Photo by Micheile Henderson on Unsplash

By Liz Crowe

Welcome to summer time in Ann Arbor! The outdoor movies! The concerts! The food trucks! The sidewalk eating! The art! The available parking! I’ll never forget my first summer here in my first house on Beakes Street with our toddler son (and yeah don’t get me started on how I never should’ve sold that house, we’ll save that one for another column, ok?).

Anyway, we’d load him up in the handy wagon with juice boxes, crackers, and cheese sticks and wheel ourselves over to the Top of the Park—the one that was actually on top of a park(ing lot). Both my hubs and I are from Kentucky, and summer nights there are not for hanging outside unless you’re on a lake. It’s too muggy, buggy, and borderline miserably hot. But here? I recall saying that the air felt soft on my skin—warm, yet not humid, with a mild breeze once the sun went down.

Anyways, we made it through months of near-constant polar vortexes and soggy semi-spring, and now here we are, ready to celebrate the glorious month of August in Michigan.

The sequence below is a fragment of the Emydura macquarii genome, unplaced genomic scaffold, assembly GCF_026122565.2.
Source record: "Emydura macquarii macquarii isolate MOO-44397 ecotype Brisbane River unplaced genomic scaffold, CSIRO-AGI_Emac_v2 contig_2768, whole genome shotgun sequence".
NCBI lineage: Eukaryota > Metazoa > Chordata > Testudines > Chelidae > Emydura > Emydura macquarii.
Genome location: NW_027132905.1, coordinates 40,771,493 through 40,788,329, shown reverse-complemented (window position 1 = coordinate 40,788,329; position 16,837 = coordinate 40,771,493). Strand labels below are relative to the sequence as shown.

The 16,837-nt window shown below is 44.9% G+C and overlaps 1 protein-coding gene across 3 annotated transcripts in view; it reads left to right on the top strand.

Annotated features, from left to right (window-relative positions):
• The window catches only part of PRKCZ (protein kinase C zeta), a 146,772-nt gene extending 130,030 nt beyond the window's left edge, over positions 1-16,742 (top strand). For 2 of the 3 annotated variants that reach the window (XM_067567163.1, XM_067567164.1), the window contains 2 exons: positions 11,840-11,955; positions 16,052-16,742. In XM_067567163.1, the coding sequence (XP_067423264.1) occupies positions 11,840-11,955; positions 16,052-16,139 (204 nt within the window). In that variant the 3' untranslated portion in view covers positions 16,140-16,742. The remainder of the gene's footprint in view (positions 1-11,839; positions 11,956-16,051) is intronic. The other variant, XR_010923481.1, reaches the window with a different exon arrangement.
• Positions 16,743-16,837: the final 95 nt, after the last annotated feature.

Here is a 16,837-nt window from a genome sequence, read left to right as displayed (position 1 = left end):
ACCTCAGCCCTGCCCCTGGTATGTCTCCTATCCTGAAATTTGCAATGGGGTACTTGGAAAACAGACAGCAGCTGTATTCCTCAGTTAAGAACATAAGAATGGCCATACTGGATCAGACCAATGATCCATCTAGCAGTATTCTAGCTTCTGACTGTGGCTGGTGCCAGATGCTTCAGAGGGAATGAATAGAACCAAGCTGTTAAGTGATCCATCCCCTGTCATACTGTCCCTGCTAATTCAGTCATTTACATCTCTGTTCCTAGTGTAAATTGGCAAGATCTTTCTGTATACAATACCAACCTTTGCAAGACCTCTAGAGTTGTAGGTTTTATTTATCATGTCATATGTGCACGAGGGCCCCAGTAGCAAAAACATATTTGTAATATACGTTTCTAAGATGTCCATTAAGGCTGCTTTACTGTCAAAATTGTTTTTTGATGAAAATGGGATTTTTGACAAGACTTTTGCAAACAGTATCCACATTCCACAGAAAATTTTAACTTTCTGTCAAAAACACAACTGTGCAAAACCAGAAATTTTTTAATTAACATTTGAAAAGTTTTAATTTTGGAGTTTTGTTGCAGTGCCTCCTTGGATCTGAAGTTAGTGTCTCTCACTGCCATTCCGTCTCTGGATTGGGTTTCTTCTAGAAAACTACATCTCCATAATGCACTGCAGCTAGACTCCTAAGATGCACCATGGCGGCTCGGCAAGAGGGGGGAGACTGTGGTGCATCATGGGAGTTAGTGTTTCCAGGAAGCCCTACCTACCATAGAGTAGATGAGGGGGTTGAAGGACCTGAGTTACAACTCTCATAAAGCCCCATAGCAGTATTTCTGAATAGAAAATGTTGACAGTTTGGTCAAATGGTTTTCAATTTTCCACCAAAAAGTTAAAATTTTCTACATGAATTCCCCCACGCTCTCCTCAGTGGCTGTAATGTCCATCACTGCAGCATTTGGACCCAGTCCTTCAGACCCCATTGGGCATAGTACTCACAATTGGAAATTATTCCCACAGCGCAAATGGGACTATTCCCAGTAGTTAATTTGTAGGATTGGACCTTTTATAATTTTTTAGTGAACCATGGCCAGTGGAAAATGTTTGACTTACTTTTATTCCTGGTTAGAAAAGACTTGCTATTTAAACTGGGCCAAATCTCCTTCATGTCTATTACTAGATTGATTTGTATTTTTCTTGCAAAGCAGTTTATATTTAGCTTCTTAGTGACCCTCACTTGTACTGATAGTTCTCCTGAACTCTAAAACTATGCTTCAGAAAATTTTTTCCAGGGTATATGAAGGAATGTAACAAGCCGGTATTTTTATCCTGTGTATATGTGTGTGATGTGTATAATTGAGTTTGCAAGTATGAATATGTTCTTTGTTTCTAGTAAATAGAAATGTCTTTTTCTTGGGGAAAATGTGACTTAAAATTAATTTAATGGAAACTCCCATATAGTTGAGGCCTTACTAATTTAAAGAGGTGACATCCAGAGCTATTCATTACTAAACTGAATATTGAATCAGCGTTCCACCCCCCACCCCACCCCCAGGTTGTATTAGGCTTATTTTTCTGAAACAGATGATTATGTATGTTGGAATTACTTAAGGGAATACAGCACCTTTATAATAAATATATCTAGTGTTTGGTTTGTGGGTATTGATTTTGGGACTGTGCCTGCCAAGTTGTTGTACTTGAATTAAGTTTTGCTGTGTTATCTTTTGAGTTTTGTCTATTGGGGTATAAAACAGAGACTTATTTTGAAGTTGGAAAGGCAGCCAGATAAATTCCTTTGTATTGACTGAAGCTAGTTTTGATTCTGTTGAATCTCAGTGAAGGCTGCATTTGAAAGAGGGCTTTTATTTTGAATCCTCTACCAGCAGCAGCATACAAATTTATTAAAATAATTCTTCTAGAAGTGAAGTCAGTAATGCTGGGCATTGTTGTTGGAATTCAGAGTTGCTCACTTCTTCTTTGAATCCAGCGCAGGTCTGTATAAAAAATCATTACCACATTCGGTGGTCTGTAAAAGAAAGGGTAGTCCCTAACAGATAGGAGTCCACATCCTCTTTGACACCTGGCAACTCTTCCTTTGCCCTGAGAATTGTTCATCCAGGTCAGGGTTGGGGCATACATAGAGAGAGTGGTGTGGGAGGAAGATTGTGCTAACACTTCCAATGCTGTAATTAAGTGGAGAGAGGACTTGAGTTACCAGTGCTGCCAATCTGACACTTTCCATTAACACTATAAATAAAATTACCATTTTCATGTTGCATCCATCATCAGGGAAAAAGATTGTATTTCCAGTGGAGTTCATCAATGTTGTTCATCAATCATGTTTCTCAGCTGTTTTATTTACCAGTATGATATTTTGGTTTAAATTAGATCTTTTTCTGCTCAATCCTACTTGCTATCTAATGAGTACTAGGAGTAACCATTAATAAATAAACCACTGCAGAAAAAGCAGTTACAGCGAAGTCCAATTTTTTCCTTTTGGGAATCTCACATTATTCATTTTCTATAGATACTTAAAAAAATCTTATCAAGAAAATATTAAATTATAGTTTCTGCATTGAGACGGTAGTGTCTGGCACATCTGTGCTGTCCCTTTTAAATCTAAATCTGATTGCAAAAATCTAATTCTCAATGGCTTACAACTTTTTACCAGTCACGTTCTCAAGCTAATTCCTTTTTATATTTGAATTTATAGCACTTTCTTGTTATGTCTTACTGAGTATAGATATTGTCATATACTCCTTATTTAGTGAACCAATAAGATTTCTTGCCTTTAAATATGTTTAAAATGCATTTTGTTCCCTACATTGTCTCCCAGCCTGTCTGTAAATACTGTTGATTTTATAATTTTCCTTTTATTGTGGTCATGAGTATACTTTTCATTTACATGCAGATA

I figured that it’s time to talk about summer drinks, and in order to do that we must talk gin. First, a bit of history. The name gin is derived from either the French genièvre or the Dutch jenever, which both mean “juniper.” Because in order for any distilled spirit to be considered “gin,” it must be juniper-forward. And remember, a “juniper” is essentially a pine tree—an evergreen. Gin is “piney” smelling and tasting, or it’s not gin.

By the mid 17th century, numerous small Dutch and Flemish distillers had popularized the re-distillation of malt spirit or wine with juniper, anise, caraway, coriander, and other spices, which were sold in pharmacies and used to treat medical issues like kidney ailments, lumbago, stomach ailments, gallstones, and gout. It was discovered in Holland by English troops who were fighting against the Spanish in the Eighty Years’ War, who noticed its calming effects before battle, which is the origin of the term “Dutch courage.”

It was used as a wholly unsuccessful-but-perhaps-numbing-you-to-the-reality-of-it remedy for the Black Plague. In tropical British colonies, gin was used to mask the bitter flavor of quinine, which was the only effective anti-malarial compound. Quinine was dissolved in carbonated water to form tonic water, and the resulting mix became the origin of today’s popular gin and tonic combination. Yes, that Schweppes in your fridge still contains a smidge of quinine. It says so right on the bottle.